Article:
Ecuador Education / Ecuador Lifestyle / Living in Ecuador / Quito

Foundation Casa Victoria: An Eagle and Condor Family in Quito, Ecuador

Casa Victoria was once a grand dame among homes in the historic district of Quito.

It’s in a neighborhood of large stately buildings.  The view from the front of the house includes the Panacillo with its statue of the winged Virgin.

Built about 130 years ago, it was the vacation home of Cristobal Gangotena and his wife Rosa Naboa Caamano, both from illustrious Quito families. Over the years the house fell into disrepair, but even so, it was still magnificent enough to attract the attention of a young girl named Alicia.

Alicia Duran Ballen grew up in Quito.  Her father is Sixto Alfonso Duran Ballen Cordovez, who served as mayor of Quito during the 1970’s and as president of Ecuador from 1992 to 1996.

Alicia often accompanied his on his drives around the city.  Each time she passed the old house on Imbabura and Loja, she would imagine herself living there.

Twenty years came and went.  During that time, Alicia married a man from Romania and lived abroad in Europe and the United States.  Upon returning to Ecuador her wish came true.

She was able to purchase and renovate the lovely old house she’d dreamed of a child.  The process of restoring it to much of its former glory took years and lots of hard work, accomplished with the help of generous donors and volunteers.

The neighborhood around the house was a different story.  Suddenly there was an elegant home situated in one of the worst areas of Quito.

It stood out like a jewel among the run-down buildings and houses that sheltered thieves, prostitutes and drug addicts.  This part of town was unsafe and families struggled to survive.

For about eight years the old house has served a totally different function.  It’s now Foundation Casa Victoria, an after-school program for area children. Alicia lives in the house five days a week, along with volunteers from all over the world, who help her with the children.

The international backgrounds of the volunteers is what makes Foundation Casa Victoria an eagle and condor family.  For those not familiar with this term, legend has it that when the eagle of the north flies in harmony with the condor of the south, peace will reign once again on earth. Alicia’s courage and generosity has contributed hugely to making the ancient prophecy a reality.

Alicia invited Gary and I and our friend Saddhu to visit her at Casa Victoria.
First we had lunch with her and her current volunteers, who are from the United States, Paraguay, Colombia and Ecuador. Each Thursday Alicia has a special lunch with the volunteers and nearby residents. This week’s neighborhood guest was a manicurist and her two sons.

Thanks to Alicia’s big heart and generous spirit, her after-school program and her presence in the area has been slowly accepted.  What began as wariness on the part of locals has changed to appreciation.  Her school is now a welcomed part of the community and the community protects it.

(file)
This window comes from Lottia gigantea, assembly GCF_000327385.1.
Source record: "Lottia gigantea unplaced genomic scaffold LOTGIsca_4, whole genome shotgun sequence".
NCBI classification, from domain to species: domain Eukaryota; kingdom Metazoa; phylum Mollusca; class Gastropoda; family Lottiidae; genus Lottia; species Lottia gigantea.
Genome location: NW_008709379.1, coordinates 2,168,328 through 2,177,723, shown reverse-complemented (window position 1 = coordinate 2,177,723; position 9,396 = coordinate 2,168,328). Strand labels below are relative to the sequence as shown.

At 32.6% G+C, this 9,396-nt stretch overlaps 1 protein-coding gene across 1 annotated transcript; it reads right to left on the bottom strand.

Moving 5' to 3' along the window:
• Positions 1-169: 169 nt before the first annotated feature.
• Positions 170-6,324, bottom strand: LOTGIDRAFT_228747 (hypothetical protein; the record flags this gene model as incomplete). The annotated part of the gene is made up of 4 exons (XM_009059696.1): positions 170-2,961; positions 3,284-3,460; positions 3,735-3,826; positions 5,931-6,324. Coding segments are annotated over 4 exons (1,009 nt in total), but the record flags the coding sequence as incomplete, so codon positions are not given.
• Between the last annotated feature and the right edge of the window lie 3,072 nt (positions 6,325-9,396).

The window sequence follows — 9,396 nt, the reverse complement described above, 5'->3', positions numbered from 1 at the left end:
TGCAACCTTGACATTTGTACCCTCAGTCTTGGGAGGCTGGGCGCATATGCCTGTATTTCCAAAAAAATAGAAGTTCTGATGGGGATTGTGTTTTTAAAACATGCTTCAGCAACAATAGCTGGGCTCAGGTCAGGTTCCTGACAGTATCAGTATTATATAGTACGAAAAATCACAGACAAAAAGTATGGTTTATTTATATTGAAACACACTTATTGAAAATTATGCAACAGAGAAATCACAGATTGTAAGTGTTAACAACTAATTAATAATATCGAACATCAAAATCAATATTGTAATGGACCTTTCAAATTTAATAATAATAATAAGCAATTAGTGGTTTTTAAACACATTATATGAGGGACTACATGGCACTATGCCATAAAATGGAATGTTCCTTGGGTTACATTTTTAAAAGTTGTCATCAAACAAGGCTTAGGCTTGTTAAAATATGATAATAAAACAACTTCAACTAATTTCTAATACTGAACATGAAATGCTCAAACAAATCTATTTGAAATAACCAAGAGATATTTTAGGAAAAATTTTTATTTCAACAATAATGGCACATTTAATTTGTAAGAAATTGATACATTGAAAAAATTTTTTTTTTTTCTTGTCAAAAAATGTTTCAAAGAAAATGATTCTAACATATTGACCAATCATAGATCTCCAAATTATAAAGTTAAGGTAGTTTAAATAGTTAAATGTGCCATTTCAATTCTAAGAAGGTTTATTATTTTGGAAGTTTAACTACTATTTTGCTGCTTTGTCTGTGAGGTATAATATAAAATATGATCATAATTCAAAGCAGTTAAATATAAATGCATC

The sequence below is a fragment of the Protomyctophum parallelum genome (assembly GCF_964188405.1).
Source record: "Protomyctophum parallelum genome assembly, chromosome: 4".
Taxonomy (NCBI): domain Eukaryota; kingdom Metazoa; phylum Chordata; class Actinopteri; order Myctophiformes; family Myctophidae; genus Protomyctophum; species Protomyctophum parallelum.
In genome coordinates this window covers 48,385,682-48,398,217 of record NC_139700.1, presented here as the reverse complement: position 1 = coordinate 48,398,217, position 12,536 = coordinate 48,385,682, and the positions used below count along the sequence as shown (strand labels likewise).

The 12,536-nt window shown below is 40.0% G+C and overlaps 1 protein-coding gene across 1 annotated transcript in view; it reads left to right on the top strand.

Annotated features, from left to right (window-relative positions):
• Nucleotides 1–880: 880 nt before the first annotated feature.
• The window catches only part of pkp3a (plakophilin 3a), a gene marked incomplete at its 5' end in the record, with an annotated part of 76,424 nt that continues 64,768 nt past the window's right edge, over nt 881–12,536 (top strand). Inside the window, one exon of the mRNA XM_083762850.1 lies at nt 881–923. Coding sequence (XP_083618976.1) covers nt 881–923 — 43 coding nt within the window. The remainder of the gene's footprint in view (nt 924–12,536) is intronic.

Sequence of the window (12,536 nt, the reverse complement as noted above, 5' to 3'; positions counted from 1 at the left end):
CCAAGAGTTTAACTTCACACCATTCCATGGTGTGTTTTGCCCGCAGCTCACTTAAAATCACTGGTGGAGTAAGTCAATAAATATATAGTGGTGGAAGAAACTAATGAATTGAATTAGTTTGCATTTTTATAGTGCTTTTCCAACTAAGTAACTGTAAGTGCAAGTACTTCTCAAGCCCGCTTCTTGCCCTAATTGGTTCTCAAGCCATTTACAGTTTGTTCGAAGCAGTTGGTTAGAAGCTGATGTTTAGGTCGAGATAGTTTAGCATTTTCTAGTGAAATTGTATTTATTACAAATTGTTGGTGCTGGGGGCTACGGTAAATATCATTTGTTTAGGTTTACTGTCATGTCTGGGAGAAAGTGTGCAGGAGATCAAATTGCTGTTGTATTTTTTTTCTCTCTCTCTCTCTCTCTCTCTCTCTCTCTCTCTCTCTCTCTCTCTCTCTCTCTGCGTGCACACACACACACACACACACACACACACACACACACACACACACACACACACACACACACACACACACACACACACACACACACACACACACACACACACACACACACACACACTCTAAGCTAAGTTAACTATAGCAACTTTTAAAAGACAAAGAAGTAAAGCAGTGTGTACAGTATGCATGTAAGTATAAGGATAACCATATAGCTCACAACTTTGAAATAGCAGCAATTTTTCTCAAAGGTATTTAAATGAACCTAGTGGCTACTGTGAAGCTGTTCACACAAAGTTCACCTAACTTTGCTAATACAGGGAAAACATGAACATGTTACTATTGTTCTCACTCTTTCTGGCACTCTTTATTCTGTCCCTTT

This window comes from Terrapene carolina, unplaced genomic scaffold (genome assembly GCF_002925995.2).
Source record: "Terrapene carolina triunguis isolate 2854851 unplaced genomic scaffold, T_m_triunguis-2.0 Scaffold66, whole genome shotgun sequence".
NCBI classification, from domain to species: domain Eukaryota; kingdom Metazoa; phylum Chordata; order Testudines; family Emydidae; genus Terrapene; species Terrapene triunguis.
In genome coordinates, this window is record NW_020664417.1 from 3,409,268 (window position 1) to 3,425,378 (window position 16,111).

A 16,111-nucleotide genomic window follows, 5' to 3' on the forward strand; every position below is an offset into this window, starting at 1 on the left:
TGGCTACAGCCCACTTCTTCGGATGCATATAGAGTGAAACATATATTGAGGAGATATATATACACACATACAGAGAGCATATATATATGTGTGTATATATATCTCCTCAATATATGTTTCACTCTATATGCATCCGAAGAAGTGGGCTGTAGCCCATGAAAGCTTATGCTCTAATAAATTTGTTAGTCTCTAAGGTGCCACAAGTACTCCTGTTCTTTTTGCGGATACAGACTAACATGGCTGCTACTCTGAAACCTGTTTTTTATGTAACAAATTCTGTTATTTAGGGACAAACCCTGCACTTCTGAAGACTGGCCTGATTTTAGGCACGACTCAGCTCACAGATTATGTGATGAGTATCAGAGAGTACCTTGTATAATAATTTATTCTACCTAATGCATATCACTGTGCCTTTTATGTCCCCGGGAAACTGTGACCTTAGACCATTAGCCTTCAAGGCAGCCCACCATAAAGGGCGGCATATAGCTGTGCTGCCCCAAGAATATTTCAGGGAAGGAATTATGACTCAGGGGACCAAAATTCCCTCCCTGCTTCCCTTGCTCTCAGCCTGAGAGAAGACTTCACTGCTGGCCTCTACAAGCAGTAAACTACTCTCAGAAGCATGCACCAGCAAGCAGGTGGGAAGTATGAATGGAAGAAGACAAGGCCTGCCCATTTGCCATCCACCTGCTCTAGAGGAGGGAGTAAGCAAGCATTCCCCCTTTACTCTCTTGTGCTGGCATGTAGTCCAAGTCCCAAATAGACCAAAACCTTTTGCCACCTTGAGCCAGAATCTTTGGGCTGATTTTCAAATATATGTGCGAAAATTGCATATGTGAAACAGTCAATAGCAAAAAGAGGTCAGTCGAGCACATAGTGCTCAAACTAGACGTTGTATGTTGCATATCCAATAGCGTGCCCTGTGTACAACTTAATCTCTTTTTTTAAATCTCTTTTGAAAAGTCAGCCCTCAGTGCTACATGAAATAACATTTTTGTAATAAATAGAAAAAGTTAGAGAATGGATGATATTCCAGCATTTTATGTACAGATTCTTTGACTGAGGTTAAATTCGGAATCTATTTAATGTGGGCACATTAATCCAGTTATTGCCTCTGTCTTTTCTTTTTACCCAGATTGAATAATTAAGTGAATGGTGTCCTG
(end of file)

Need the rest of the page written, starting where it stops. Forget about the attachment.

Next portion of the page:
It’s as if her vision and her transformation of the house into an object of beauty worked to bring transformation to the neighborhood as well.  Many buildings in that part of the city are receiving facelifts, there is more police presence and a sense of well-being and safety has returned to Quito’s Centro Historico.

Monkey mural on a wall in Casa Victoria.

After lunch Alicia showed us around the building and grounds.  The atmosphere was charged with love, high energy and enthusiasm as the children arrived in droves. Their affection for Alicia was very apparent in the many hugs she received.

Alicia with two of the students.

After school library.

Volunteers see that the kids do their homework.

The program’s 65 children start pouring in around one in the afternoon and stay for three hours.  They rotate every twenty-five minutes, moving from activities that include outdoor sports, games, art, homework, computer skills and library time.
Three boys proudly displaying their art work.
It’s obvious that the volunteers love the children very much.  Lenny, pictured above, is from a very small pueblo that goes by the odd name of 235.  It’s located between Ibarra and Esmeraldas.  It was given the name 235 years ago when the railroad brought it out of isolation and connected it to the rest of Ecuador.

Lenny has volunteered for several years and is the recipient of a scholarship gifted by the program. He is finishing his second year at a university studying tourism and hospitality.  He plans to open a hosteria in his village.

The children who attend the after-school program pay $1 a week.  The program’s $3000 annual budget is funded by donations from around the world. Alicia spends a good part of her time seeking funds to keep her school program alive and in the black.

While much of her family by birth also resides in Quito, Alicia has chosen to make this old colonial house in Quito’s Centro Historico her second home and to fill it with the laughter of children.  These children and their parents have become her extended family.

Her own children and grandchildren live in the United States and in England but she has plenty of surrogate children.  To them she is Mama Alicia.

If you would like to volunteer your time and services or donate to Alicia’s Foundation Casa Victoria, contact her at

Her phone numbers in Quito are–2951134 / 2951134 and the website for Foundation Casa Victoria is–



  1. Que obra tan maravillosa.

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